Led by T.O. Jones, a sanitation worker who had attempted to organize the workers in a strike years earlier, and supported by the AFSCME, the men demanded the city recognize their union, increase wages and improve inhumane conditions for sanitation workers.
Jerry Wurf, the national president of the AFSCME, considered the Memphis sanitation workers’ protest more than a strike; it became a social struggle, a battle for dignity. Wurf called the strike a “race conflict and a rights conflict.”
Memphis’s then-mayor, Henry Loeb III, refused the demands of the sanitation workers union, Local 1733, refusing to take malfunctioning trucks off routes, refusing to pay overtime and refusing to improve conditions.
“It has been held that all employees of a municipality may not strike for any purpose,” Loeb said in a 1968 news conference captured in “At the River I Stand.” “Public employees cannot strike against your employer. I suggested to these men you go back to work.”
On Feb. 14, 1968, Loeb issued an ultimatum, telling the men to return to work by 7 a.m.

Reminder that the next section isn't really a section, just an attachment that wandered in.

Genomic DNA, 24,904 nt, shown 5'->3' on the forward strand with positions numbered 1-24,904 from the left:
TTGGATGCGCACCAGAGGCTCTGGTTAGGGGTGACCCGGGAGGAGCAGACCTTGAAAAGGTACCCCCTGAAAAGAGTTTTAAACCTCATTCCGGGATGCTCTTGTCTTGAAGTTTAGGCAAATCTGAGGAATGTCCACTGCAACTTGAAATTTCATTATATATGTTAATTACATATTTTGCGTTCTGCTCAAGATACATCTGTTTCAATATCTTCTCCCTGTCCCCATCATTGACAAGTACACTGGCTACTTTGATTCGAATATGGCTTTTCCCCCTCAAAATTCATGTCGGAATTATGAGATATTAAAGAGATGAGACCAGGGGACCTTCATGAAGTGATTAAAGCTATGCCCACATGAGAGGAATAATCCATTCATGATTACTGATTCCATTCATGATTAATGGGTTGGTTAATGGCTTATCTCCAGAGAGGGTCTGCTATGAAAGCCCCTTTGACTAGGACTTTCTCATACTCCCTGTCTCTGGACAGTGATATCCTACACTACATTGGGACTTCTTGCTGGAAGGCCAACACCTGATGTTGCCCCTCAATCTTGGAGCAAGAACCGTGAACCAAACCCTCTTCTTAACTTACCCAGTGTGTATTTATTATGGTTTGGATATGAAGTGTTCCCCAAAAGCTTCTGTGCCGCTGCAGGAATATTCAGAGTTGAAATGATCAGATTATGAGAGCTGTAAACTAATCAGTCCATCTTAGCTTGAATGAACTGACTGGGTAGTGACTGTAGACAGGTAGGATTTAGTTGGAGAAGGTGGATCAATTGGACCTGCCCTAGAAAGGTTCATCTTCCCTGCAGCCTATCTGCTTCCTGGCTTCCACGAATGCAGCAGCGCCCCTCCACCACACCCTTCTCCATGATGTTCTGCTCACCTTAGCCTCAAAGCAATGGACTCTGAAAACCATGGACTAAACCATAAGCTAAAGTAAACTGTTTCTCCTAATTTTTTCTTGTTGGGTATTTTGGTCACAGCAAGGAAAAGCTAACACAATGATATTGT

Some men returned to work under police escort. Negotiations between the majority of strikers and the city failed. More than 10,000 tons of garbage had piled up in Memphis, according to an AFSCME chronology.
The Rev. James Lawson, a King ally, said at a news conference: “When a public official orders a group of men to ‘get back to work and then we’ll talk’ and treats them as though they are not men, that is a racist point of view. And no matter how you dress it up in terms of whether or not a union can organize it, it is still racism. At the heart of racism is the idea ‘A man is not a man.’ ”
On Feb. 19, 1968, the NAACP and protesters organized an all-night sit-in at Memphis City Hall. The next day, the NAACP and the union called for a citywide boycott of downtown businesses.